As the aroma of freshly brewed coffee wafts through the air, it’s hard to imagine starting the day without that beloved cup of Joe. But
Many people are familiar with the correlation between post-traumatic stress disorder (PTSD) and substance abuse.
PTSD, which often develops as a result of trauma, can be caused by many different types of experiences
– from military combat to childhood sexual abuse to car accidents. In fact, according to the National Center for PTSD’s website, “any experience that leaves an individual feeling overwhelmed and unable to cope” could lead someone down the path toward developing PTSD.
While it is well known that traumatic experiences often lead people into addiction, what may be less clear is how survivors of such trauma use drugs and alcohol to cope with their symptoms or attempt at healing.
This article will discuss some common patterns among survivors of trauma who turn to substance use as a way of coping with their symptoms; how these patterns relate specifically to PTSD;
and what you can do if you’re concerned someone who loves you might be using substances as a means of self-medicating their mental health issues.
PTSD, or post-traumatic stress disorder, is a mental health disorder that develops after someone experiences a traumatic event.
Traumatic events can include natural disasters like earthquakes and hurricanes, serious accidents like car accidents or plane crashes, and even war zones.
Symptoms of PTSD can appear immediately after the trauma occurs or years later.
The symptoms associated with PTSD can be physical and emotional:
PTSD and substance abuse can create a cycle of addiction. This is because the person suffering from PTSD will use drugs or alcohol to cope with their anxiety and stress, which only causes the problem to worsen over time.
The more they use, the more they need, so they start using more often and in larger amounts.
Eventually, this results in both physical dependences on the substance itself and psychological addiction to its effects on their emotions.
The cycle goes like this:
If you’ve been diagnosed with PTSD, treatment can help. There are many different ways to approach this, including talk therapy, cognitive behavioral therapy (CBT), medication, and EMDR.
Psychotherapy is also a great option for treating PTSD. You may also consider joining support groups for people living with the disorder or participating in peer-to-peer counseling programs like Veterans with Vets Helping Vets.
In addition to these methods of treatment, some individuals find that their symptoms improve when they take part in activities that relieve stress (e.g., going for walks).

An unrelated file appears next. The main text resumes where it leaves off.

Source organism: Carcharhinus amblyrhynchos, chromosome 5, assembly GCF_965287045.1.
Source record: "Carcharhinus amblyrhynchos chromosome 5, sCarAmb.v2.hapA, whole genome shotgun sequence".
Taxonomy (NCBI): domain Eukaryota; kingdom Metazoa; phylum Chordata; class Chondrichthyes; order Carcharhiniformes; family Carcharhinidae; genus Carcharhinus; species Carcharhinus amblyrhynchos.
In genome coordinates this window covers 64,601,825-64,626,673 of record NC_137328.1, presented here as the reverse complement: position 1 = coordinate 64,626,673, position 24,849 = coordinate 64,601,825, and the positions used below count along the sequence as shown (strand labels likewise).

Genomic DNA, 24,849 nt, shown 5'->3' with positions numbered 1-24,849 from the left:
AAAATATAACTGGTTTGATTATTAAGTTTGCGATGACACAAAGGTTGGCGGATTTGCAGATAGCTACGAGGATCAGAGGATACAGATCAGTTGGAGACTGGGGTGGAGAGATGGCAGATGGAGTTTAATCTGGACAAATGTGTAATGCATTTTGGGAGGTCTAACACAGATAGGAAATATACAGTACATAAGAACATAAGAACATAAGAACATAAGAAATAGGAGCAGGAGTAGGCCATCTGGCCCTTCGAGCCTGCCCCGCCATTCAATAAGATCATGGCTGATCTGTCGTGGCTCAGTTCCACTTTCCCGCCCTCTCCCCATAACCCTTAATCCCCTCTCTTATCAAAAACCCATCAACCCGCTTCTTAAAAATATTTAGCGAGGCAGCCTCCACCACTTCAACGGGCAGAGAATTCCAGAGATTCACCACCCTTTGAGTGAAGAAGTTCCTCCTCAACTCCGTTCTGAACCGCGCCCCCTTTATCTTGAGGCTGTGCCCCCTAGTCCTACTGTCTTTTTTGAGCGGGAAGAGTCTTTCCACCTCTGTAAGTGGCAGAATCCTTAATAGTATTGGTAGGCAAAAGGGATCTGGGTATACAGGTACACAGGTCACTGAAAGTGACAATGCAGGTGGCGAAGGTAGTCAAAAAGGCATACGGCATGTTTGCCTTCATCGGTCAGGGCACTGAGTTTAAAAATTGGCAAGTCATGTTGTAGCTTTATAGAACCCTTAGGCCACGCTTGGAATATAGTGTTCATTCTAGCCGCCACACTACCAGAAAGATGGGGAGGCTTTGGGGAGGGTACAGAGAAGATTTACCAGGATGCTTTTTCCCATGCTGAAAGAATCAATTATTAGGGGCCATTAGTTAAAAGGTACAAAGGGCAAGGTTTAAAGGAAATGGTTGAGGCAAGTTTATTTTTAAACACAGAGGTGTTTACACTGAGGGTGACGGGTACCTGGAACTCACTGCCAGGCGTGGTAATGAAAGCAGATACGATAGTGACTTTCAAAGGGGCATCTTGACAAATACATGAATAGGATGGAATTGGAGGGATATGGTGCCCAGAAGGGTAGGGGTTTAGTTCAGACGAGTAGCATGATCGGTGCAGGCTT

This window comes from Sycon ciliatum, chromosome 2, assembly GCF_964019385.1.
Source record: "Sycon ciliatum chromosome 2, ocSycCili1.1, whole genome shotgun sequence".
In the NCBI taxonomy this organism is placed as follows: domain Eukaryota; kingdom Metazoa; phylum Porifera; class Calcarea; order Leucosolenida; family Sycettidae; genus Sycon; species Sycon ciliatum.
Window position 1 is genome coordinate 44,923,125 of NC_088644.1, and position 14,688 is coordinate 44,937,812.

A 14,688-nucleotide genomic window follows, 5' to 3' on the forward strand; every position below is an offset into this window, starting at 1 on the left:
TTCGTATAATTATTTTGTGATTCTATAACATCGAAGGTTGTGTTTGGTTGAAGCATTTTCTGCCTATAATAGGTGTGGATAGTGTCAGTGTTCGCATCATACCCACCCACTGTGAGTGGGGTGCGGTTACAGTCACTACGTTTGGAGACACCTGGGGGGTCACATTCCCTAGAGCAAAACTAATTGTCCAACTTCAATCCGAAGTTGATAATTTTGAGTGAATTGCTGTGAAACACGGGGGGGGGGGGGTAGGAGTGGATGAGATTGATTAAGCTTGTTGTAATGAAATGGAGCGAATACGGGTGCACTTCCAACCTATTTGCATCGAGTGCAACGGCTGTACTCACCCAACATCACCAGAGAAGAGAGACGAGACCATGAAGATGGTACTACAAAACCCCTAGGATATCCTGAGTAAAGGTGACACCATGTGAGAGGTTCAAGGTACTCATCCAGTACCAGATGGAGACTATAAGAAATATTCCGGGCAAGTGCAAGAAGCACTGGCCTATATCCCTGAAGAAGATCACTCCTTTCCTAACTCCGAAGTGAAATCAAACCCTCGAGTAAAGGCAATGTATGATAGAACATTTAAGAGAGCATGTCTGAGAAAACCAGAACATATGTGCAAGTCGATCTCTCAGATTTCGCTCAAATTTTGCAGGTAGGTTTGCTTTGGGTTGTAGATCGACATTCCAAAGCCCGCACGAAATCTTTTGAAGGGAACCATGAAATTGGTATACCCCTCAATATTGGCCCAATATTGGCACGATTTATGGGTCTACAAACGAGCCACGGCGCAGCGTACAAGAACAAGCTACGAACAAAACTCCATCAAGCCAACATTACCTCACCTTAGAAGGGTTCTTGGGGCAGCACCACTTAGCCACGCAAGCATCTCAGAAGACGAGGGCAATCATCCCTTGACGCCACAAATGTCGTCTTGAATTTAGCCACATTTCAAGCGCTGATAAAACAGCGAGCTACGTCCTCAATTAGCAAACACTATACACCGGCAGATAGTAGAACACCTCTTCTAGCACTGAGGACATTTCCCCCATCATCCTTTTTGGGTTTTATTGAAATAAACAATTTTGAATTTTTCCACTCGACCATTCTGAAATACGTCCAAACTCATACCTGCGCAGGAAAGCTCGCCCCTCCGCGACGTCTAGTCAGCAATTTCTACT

As a family member or friend, you want to be supportive and caring. Here are some helpful tips:
If you or a friend or family member has been diagnosed with PTSD, contact a professional as soon as possible.
They can talk to you about treatment options and help you figure out what steps to take next.
If your loved one is still in the early stages of addiction recovery, react with love rather than anger when discussing their symptoms.
Be patient and understanding—they may not even realize they’re experiencing PTSD symptoms at first!
Try asking them questions like: “How are things going?” or “Is there anything I can do to help?”
Family members should also talk regularly about how they feel in order to ensure that communication remains open between all parties involved.
This way, if anyone notices any changes in behavior patterns later on down the road (for example, an increase in aggression), it will be easier for them know how best handle those situations as well.”
It’s not just veterans who suffer from PTSD. It’s also common among people who have experienced trauma or abuse, as well as those who have seen traumatic events like natural disasters or mass shootings.
PTSD can affect anyone, but it often goes undiagnosed because of stigma against mental health issues and a lack of knowledge about how to recognize the symptoms in oneself or others.
If you found this article helpful, kindly consider leaving us a comment below, or if you think there is a topic you think we should cover next feel free to leave a comment in the comment section below.